“There is an old saying that the course of civilization is a race between catastrophe and education. In a democracy such as ours, we must make sure that education wins the race.” —John F. Kennedy
In school, as well as on the front porches of my youth, I learned about the Constitution of the United States and the Bill of Rights. I believe myself to be pretty savvy on the subject and I was confident that I had retained much of the knowledge I gained in my youth. However, a recent experience caused me to re-examine this assumption.
My friend, Karen Beardsley, asked if I would serve as a volunteer at a We the People Foundation competition in which six teams of seniors from Virgin Valley High School would be participating. I agreed because I wanted to help out a friend, not because of any great interest in the competition.
When we arrived at Sierra Vista High School, in Las Vegas, the host school for the event, I immediately felt the sense of excited energy generated by the crowd. Karen and I followed a group of well mannered, nicely dressed, highly energetic students, parents and judges from the parking lot to the volunteer orientation meeting. During the orientation meeting, I learned more about the organization and the vital role this competition plays in our community. The more I learned, the more my respect for and expectations of these young participants grew.
We the People – the Citizens and the Constitution is a research and educational foundation, sponsored by the State Bar of Nevada, with curriculum provided by the Center for Civic Education. Its major purpose is to promote a deeper understanding of the history and nature of America’s constitutional system of government and how citizens can protect and defend individual Rights as guaranteed by the Constitution of the United States and of the fifty states of the Union.
The judges for this competition are history, political science, law and education professors, members of the legal community, elected local, state and national government officials and others who have extensive knowledge of the Constitution and Bill of Rights.
The participants in this competition are high school seniors who qualify for the competition by attending classes, doing independent study, conducting research on the Constitution and Bill of Rights and preparing responses to questions regarding these subjects. After qualifying for the competition, these young folks prepare for it by:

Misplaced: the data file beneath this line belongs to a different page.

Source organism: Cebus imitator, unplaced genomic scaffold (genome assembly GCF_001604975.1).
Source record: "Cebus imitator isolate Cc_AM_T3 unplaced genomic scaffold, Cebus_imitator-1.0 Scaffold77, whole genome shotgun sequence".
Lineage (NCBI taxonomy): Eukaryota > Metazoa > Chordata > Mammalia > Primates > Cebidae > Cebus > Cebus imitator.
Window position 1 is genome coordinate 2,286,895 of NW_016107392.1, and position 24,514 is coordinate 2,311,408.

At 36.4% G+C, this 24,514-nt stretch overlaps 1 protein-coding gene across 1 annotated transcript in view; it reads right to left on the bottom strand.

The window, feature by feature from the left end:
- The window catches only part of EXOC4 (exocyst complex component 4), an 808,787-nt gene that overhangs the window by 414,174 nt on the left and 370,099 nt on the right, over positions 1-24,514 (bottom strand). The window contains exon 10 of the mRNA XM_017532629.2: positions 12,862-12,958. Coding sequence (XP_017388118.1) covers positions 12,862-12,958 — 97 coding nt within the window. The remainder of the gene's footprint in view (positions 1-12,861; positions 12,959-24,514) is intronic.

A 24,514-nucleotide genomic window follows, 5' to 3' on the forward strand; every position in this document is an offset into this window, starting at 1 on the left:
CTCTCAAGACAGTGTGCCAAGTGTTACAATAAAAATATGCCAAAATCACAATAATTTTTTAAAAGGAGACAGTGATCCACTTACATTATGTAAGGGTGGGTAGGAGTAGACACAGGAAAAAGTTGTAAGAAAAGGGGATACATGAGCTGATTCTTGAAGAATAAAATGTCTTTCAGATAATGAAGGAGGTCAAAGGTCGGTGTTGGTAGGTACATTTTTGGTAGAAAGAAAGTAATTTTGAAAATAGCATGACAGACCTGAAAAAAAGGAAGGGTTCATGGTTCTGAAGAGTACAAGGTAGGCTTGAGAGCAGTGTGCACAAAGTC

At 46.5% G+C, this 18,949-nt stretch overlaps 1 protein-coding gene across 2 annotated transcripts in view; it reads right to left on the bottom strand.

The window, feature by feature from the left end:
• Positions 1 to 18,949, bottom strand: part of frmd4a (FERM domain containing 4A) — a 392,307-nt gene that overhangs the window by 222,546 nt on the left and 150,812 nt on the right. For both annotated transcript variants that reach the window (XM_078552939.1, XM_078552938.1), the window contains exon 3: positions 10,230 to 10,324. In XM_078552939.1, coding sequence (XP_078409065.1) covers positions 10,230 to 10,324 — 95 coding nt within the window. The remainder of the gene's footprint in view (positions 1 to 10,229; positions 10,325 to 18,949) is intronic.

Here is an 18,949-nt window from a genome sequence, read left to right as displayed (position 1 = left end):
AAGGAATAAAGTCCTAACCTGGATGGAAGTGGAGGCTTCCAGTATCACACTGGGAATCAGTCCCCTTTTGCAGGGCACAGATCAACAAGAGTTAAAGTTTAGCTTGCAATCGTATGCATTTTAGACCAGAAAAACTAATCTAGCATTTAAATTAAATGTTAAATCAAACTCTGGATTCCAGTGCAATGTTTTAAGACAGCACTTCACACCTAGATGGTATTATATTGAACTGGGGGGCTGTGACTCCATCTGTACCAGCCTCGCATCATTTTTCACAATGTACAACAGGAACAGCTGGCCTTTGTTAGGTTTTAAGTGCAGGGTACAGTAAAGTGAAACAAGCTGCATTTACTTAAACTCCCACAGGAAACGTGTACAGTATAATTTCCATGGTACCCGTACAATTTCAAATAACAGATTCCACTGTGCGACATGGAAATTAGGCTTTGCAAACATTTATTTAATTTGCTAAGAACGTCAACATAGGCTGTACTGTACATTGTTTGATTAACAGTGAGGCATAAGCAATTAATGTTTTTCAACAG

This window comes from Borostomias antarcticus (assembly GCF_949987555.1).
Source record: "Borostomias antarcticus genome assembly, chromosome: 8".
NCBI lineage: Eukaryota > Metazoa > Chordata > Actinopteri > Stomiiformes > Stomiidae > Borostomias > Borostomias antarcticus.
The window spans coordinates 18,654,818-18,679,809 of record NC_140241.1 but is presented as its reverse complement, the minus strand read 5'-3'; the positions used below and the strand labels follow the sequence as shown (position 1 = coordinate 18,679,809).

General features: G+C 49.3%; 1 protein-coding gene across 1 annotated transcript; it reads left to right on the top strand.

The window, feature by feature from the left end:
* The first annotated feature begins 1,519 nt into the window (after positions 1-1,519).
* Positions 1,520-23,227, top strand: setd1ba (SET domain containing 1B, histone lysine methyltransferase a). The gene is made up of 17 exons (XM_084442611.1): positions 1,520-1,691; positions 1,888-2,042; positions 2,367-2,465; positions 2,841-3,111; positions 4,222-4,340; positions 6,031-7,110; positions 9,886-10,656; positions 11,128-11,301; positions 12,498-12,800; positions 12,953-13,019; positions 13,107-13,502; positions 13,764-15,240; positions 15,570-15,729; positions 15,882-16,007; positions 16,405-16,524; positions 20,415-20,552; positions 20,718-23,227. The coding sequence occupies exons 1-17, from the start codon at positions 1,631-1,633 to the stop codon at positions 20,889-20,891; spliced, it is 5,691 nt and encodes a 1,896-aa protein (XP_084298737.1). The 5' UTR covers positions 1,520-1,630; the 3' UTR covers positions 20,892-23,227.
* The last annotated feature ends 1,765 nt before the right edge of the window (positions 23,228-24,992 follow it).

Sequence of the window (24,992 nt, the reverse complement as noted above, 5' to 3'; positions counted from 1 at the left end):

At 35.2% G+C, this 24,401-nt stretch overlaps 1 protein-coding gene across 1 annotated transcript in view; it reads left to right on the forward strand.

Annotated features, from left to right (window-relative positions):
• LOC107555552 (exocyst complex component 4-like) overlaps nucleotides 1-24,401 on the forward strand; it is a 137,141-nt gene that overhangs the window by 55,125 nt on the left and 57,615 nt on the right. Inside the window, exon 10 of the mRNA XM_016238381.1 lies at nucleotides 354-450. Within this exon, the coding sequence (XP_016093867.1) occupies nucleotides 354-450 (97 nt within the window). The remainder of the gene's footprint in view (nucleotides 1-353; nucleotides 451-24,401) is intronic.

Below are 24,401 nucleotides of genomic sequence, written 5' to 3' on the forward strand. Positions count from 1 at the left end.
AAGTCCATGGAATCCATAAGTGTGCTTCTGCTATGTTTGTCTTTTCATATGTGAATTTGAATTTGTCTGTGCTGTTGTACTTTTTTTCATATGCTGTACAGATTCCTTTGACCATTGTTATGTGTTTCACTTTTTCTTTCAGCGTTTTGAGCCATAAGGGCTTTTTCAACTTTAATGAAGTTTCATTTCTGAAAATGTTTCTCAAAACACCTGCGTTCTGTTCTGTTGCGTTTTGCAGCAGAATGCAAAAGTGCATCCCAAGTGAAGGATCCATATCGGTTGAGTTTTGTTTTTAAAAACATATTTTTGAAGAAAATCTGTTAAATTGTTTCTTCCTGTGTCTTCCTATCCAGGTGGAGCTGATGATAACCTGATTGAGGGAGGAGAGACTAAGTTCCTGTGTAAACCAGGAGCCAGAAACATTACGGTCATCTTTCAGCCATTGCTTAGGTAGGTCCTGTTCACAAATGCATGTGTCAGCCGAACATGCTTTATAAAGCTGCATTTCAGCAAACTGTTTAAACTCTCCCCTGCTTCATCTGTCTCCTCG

- Learning proper court procedures and behaviors
- Practicing making formal and informal presentations
- Participating in mock competition, where they: 1) present formal opening statements of response for six potential questions from a panel of legal professionals, 2) respond to spontaneous, random follow up questions that are designed to test the depth of each participant’s knowledge on the selected topic and their ability to justify any position they put forth.
During the competition, each team has four minutes to articulate their formal opening statement in response to a randomly selected question and six minute to participate in the question and answer period.
I’m happy to announce that the level of knowledge, confidence, poise and professionalism displayed by the students with whom I interfaced during this competition, especially those from Virgin Valley High School, greatly exceeded my expectations and gave me a new respect the youth of our community. My faith in the future of America has greatly increased because of my exposure to these amazing young folks. Each of us should commend them and their mentors.
Betty Freeman Haines, an author and award winning columnist, lives in Mesquite, NV. Her books/e-books, Reluctant Hero and Grieving Sucks or Does It, can be ordered from amazon.com.